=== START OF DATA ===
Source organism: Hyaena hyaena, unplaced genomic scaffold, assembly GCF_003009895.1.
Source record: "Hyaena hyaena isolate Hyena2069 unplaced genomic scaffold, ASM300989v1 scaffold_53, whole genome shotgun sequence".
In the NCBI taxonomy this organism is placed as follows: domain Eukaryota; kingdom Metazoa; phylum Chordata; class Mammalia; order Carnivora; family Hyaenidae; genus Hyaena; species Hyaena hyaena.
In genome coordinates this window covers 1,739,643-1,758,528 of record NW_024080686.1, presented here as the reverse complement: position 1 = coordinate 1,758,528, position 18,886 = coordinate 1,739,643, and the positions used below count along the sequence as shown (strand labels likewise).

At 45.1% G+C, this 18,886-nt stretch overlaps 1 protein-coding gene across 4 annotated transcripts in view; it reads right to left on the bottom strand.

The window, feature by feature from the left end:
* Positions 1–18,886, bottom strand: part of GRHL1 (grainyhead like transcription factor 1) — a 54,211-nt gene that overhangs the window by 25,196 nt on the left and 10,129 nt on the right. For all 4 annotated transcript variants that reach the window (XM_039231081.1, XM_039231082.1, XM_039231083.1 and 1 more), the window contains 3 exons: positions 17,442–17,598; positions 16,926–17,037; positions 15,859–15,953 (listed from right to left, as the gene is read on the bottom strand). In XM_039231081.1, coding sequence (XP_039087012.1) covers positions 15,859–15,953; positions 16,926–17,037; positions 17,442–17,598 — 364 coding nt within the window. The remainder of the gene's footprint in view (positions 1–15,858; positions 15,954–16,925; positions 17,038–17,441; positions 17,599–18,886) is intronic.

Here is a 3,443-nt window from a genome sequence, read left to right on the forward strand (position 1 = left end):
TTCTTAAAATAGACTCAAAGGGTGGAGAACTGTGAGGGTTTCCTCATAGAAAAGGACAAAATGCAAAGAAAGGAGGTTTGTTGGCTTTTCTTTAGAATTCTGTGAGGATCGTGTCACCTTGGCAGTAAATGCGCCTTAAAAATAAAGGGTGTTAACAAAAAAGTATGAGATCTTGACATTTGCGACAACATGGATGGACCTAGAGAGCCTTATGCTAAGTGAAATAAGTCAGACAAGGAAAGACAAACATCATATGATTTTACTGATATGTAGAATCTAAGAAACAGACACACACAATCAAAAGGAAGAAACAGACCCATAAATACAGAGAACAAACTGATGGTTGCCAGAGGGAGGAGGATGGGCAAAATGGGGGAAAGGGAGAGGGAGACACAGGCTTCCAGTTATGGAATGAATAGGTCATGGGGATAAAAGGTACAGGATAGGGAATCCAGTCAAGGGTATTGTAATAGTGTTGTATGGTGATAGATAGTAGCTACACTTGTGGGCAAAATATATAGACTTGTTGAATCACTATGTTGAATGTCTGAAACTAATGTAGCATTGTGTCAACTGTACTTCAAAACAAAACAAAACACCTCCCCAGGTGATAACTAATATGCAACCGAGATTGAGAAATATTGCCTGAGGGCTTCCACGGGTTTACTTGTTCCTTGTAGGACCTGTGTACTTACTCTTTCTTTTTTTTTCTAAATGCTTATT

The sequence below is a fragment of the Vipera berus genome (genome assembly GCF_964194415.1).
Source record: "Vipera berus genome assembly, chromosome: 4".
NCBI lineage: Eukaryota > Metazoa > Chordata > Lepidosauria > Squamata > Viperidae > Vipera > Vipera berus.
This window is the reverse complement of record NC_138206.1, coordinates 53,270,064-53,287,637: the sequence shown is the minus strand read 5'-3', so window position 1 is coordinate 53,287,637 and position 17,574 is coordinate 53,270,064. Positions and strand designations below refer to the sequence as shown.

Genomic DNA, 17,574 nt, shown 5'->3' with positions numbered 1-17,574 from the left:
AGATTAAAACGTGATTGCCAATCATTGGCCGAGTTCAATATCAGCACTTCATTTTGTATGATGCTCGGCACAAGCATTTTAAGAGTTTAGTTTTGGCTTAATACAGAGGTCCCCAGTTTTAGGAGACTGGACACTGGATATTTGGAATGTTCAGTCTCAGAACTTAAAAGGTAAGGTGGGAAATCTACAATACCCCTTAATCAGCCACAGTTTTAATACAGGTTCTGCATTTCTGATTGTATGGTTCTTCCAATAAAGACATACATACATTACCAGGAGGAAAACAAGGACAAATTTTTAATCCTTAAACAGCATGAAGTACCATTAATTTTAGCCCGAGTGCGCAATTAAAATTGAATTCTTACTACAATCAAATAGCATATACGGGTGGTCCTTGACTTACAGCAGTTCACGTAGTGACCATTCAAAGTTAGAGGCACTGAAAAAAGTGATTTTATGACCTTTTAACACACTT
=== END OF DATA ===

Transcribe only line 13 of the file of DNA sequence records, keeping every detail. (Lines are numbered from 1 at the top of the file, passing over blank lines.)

This window is the reverse complement of record NC_138206.1, coordinates 53,270,064-53,287,637: the sequence shown is the minus strand read 5'-3', so window position 1 is coordinate 53,287,637 and position 17,574 is coordinate 53,270,064. Positions and strand designations below refer to the sequence as shown.